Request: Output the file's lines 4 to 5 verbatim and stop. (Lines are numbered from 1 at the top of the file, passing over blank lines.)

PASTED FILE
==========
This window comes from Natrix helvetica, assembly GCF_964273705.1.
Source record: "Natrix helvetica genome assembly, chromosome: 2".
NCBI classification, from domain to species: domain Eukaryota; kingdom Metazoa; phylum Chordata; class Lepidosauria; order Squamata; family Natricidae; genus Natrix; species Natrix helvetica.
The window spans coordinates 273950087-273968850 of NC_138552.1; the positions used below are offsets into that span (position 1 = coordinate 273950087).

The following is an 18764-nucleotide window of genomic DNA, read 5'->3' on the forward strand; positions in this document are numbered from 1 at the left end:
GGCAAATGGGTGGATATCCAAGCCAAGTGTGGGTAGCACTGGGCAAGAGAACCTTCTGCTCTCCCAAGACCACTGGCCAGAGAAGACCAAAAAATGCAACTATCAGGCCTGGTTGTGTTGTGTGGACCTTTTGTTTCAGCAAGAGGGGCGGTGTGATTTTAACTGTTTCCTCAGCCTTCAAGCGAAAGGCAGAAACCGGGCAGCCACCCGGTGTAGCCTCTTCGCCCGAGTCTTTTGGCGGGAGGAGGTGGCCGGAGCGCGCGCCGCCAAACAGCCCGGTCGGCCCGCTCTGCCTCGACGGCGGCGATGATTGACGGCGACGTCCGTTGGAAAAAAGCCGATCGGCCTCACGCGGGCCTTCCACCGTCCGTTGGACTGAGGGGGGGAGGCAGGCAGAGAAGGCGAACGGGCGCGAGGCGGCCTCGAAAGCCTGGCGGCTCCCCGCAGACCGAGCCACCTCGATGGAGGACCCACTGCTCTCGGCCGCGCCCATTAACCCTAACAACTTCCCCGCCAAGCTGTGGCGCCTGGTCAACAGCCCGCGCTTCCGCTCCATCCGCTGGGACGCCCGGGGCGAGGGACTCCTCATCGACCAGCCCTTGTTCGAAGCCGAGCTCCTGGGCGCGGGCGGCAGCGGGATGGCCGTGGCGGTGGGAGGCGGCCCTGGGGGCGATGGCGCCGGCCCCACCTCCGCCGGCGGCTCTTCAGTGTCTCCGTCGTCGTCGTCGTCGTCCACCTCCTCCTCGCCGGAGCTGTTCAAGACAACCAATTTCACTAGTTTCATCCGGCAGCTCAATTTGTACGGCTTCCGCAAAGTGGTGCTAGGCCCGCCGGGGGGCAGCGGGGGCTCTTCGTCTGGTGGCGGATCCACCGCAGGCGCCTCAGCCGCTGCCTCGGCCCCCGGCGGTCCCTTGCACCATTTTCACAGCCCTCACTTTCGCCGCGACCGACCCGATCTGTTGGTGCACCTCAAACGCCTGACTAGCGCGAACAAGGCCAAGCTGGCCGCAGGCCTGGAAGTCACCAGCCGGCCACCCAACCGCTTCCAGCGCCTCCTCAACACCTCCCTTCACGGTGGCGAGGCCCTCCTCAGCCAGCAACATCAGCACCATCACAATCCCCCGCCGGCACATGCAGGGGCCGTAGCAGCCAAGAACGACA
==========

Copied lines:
The window spans coordinates 273950087-273968850 of NC_138552.1; the positions used below are offsets into that span (position 1 = coordinate 273950087).

The following is an 18764-nucleotide window of genomic DNA, read 5'->3' on the forward strand; positions in this document are numbered from 1 at the left end: